Unstable low-mass planetary systems as drivers of white dwarf pollution

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Unstable low-mass planetary systems as drivers of white dwarf pollution. / Mustill, Alexander J.; Villaver, Eva; Veras, Dimitri; Gänsicke, Boris T.; Bonsor, Amy.

I: Monthly Notices of the Royal Astronomical Society, Vol. 476, 01.05.2018, s. 3939-3955.

Forskningsoutput: TidskriftsbidragArtikel i vetenskaplig tidskrift

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Mustill, Alexander J. ; Villaver, Eva ; Veras, Dimitri ; Gänsicke, Boris T. ; Bonsor, Amy. / Unstable low-mass planetary systems as drivers of white dwarf pollution. I: Monthly Notices of the Royal Astronomical Society. 2018 ; Vol. 476. s. 3939-3955.

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TY - JOUR

T1 - Unstable low-mass planetary systems as drivers of white dwarf pollution

AU - Mustill, Alexander J.

AU - Villaver, Eva

AU - Veras, Dimitri

AU - Gänsicke, Boris T.

AU - Bonsor, Amy

PY - 2018/5/1

Y1 - 2018/5/1

N2 - At least 25 percent of white dwarfs show atmospheric pollution by metals, sometimes accompanied by detectable circumstellar dust/gas discs or (in the case of WD 1145+017) transiting disintegrating asteroids. Delivery of planetesimals to the white dwarf by orbiting planets is a leading candidate to explain these phenomena. Here, we study systems of planets and planetesimals undergoing planet–planet scattering triggered by the star's post-main-sequence mass loss, and test whether this can maintain high rates of delivery over the several Gyr that they are observed. We find that low-mass planets (Earth to Neptune mass) are efficient deliverers of material and can maintain the delivery for Gyr. Unstable low-mass planetary systems reproduce the observed delayed onset of significant accretion, as well as the slow decay in accretion rates at late times. Higher-mass planets are less efficient, and the delivery only lasts a relatively brief time before the planetesimal populations are cleared. The orbital inclinations of bodies as they cross the white dwarf's Roche limit are roughly isotropic, implying that significant collisional interactions of asteroids, debris streams and discs can be expected. If planet–planet scattering is indeed responsible for the pollution of white dwarfs, many such objects, and their main-sequence progenitors, can be expected to host (currently undetectable) super-Earth planets on orbits of several au and beyond.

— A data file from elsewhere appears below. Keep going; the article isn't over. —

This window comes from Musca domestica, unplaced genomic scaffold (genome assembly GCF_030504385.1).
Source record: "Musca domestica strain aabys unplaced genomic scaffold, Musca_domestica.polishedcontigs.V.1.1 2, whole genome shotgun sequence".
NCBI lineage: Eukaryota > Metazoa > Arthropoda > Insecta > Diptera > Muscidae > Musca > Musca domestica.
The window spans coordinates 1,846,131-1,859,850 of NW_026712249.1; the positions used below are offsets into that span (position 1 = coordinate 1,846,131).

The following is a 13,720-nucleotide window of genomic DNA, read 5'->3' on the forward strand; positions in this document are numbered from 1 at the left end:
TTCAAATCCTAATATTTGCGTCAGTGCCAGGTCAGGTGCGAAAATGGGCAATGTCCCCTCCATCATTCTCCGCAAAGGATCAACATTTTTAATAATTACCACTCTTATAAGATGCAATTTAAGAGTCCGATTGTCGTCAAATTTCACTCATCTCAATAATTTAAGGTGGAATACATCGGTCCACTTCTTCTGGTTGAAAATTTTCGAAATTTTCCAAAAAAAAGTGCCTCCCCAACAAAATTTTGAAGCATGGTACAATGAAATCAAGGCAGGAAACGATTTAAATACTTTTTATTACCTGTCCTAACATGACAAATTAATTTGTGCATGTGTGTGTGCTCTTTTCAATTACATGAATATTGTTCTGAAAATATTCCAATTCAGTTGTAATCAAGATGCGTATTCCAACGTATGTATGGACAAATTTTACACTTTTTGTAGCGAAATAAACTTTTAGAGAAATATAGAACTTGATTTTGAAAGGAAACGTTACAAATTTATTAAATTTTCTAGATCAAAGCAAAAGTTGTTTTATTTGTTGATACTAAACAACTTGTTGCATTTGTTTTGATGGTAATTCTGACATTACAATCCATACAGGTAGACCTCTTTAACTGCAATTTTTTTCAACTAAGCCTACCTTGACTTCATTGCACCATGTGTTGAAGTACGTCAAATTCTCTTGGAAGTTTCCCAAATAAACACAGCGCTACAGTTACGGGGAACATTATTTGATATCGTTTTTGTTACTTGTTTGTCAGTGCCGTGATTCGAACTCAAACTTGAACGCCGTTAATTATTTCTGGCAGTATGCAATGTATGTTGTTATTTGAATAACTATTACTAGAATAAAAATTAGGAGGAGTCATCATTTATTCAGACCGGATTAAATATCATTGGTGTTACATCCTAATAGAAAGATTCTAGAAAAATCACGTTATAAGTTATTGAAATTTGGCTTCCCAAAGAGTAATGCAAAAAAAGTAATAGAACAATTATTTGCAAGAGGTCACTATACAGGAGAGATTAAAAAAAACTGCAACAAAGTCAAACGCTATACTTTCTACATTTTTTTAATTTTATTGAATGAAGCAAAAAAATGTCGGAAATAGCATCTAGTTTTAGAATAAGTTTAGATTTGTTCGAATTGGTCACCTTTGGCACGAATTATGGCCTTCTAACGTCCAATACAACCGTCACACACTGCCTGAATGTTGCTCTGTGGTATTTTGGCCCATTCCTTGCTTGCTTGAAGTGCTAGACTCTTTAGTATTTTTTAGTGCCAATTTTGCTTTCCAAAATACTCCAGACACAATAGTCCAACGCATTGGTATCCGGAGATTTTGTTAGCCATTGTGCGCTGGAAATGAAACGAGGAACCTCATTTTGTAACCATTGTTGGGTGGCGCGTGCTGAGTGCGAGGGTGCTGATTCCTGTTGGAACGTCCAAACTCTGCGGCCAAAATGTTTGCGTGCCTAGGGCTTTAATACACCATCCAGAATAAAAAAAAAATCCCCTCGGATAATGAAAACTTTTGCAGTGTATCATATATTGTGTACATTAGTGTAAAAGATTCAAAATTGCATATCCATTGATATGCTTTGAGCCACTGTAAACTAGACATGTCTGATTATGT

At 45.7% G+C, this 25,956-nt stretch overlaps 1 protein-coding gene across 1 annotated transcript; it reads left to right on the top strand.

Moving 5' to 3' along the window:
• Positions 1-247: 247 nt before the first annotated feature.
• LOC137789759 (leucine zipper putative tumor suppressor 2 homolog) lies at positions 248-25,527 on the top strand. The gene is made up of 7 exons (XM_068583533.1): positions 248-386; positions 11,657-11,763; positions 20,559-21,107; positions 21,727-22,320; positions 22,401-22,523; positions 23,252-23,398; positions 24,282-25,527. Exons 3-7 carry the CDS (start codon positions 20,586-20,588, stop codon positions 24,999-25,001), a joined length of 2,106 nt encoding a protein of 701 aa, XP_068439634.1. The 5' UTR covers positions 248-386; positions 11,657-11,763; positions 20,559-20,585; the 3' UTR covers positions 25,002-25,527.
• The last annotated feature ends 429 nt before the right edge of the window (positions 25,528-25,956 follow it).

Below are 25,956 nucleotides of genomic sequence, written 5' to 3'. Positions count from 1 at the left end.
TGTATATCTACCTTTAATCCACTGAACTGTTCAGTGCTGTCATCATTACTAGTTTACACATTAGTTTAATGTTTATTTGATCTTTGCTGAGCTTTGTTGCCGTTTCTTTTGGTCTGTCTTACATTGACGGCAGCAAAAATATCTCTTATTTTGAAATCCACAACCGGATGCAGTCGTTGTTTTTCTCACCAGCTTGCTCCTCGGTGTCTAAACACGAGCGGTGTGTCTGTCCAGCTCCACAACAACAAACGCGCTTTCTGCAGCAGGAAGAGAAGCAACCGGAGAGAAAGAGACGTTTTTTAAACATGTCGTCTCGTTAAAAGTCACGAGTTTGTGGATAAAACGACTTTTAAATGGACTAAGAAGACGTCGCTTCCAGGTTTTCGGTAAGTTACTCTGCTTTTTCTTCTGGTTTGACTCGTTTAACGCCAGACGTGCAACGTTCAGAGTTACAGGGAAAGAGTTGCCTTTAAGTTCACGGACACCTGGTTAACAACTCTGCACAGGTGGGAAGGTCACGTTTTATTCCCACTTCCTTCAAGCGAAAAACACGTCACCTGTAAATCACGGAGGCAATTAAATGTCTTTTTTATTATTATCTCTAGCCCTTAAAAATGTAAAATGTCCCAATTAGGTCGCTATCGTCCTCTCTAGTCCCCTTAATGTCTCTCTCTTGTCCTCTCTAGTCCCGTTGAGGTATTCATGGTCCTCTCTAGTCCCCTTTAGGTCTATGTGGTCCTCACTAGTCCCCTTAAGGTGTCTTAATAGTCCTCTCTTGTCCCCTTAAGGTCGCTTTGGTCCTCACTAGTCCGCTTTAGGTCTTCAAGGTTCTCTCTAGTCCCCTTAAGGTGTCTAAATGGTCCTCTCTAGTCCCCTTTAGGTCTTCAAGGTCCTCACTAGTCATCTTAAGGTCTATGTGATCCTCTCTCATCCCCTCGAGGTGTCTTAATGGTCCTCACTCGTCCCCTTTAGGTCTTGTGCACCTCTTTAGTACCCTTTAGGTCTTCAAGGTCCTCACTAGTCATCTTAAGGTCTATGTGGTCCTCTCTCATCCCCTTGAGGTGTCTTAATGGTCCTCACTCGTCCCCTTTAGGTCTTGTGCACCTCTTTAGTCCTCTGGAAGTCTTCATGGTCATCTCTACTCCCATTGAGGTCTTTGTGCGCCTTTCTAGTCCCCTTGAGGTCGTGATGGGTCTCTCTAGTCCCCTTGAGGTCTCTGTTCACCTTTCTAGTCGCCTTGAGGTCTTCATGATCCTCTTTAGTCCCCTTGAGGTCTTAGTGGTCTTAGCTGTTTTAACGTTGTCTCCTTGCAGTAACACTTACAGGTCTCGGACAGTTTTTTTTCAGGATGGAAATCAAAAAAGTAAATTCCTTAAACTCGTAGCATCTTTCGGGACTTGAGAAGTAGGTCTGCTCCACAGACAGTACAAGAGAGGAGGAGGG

AB - At least 25 percent of white dwarfs show atmospheric pollution by metals, sometimes accompanied by detectable circumstellar dust/gas discs or (in the case of WD 1145+017) transiting disintegrating asteroids. Delivery of planetesimals to the white dwarf by orbiting planets is a leading candidate to explain these phenomena. Here, we study systems of planets and planetesimals undergoing planet–planet scattering triggered by the star's post-main-sequence mass loss, and test whether this can maintain high rates of delivery over the several Gyr that they are observed. We find that low-mass planets (Earth to Neptune mass) are efficient deliverers of material and can maintain the delivery for Gyr. Unstable low-mass planetary systems reproduce the observed delayed onset of significant accretion, as well as the slow decay in accretion rates at late times. Higher-mass planets are less efficient, and the delivery only lasts a relatively brief time before the planetesimal populations are cleared. The orbital inclinations of bodies as they cross the white dwarf's Roche limit are roughly isotropic, implying that significant collisional interactions of asteroids, debris streams and discs can be expected. If planet–planet scattering is indeed responsible for the pollution of white dwarfs, many such objects, and their main-sequence progenitors, can be expected to host (currently undetectable) super-Earth planets on orbits of several au and beyond.

KW - Kuiper Belt: general

KW - planets and satellites: dynamical evolution and stability

KW - stars: AGB and post-AGB

KW - circumstellar matter

KW - planetary systems

KW - white dwarfs

KW - Astrophysics - Earth and Planetary Astrophysics

U2 - 10.1093/mnras/sty446

DO - 10.1093/mnras/sty446

M3 - Article

VL - 476

SP - 3939

EP - 3955

JO - Monthly Notices of the Royal Astronomical Society

T2 - Monthly Notices of the Royal Astronomical Society

JF - Monthly Notices of the Royal Astronomical Society

SN - 1365-2966

ER -